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Report: Amazon Alexa Is a ‘Colossal Failure’ on Pace to Lose $10 Billion This Year

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Ron Amadeo, writing for Ars Technica:

Amazon is going through the biggest layoffs in the company’s history right now, with a plan to eliminate some 10,000 jobs. One of the areas hit hardest is the Amazon Alexa voice assistant unit, which is apparently falling out of favor at the e-commerce giant. That’s according to a report from Business Insider, which details “the swift downfall of the voice assistant and Amazon’s larger hardware division.”

Alexa has been around for 10 years and has been a trailblazing voice assistant that was copied quite a bit by Google and Apple. Alexa never managed to create an ongoing revenue stream, though, so Alexa doesn’t really make any money. The Alexa division is part of the “Worldwide Digital” group along with Amazon Prime video, and Business Insider says that division lost $3 billion in just the first quarter of 2022, with “the vast majority” of the losses blamed on Alexa. That is apparently double the losses of any other division, and the report says the hardware team is on pace to lose $10 billion this year. It sounds like Amazon is tired of burning through all that cash.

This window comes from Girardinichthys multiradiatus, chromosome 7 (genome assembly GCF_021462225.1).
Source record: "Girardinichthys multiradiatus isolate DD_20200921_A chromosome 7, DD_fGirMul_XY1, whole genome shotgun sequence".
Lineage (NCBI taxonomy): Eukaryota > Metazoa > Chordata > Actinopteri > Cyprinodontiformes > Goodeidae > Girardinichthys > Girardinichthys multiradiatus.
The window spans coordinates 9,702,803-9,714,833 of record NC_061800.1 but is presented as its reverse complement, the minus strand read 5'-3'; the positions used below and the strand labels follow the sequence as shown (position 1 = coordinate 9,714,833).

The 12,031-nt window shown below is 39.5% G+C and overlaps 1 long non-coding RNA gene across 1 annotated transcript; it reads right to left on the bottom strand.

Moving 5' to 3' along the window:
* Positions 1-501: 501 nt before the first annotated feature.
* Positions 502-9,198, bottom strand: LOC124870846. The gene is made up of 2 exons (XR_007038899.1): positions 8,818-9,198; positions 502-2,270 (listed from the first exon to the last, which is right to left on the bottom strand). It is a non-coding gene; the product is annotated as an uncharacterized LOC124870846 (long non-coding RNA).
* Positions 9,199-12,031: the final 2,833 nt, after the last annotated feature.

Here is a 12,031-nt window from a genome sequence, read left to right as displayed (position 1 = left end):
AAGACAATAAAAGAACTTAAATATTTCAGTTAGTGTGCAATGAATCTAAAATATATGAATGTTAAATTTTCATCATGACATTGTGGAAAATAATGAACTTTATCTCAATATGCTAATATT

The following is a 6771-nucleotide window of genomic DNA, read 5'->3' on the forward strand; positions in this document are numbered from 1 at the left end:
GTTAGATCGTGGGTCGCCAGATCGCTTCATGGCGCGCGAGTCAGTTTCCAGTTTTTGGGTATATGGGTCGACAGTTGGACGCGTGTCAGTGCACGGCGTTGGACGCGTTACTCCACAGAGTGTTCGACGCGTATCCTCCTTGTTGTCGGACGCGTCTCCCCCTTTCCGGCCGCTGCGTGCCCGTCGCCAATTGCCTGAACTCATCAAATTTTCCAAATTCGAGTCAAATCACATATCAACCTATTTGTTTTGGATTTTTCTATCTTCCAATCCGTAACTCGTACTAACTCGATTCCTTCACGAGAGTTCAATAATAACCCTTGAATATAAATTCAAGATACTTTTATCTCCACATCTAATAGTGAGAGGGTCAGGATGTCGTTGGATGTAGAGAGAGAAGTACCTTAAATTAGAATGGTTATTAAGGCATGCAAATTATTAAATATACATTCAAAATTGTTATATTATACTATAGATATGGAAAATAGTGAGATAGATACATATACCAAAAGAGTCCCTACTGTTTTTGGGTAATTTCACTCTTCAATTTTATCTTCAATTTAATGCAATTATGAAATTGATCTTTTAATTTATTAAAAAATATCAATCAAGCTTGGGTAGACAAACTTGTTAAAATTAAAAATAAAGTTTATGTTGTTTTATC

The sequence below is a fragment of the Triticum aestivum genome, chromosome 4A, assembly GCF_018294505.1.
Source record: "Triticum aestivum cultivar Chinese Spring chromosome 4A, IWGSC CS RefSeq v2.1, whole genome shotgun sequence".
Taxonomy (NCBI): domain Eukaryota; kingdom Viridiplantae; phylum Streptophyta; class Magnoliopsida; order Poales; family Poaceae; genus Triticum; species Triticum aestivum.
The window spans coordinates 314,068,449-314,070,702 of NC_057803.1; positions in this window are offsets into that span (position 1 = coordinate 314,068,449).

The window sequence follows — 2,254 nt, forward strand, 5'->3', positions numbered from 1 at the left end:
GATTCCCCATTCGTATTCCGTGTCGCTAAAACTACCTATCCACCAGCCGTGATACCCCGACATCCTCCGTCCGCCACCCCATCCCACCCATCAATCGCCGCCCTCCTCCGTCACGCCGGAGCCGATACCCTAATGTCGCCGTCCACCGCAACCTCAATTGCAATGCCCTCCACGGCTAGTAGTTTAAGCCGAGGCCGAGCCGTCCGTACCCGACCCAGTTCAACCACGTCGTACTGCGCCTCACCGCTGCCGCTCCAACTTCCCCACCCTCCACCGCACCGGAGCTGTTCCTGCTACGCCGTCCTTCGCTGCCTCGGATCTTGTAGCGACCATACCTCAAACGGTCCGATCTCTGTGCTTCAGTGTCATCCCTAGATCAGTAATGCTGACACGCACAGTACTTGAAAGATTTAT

The BI report spoke with “a dozen current and former employees on the company’s hardware team,” who described “a division in crisis.” Just about every plan to monetize Alexa has failed, with one former employee calling Alexa “a colossal failure of imagination,” and “a wasted opportunity.” This month’s layoffs are the end result of years of trying to turn things around. Alexa was given a huge runway at the company, back when it was reportedly the “pet project” of former CEO Jeff Bezos.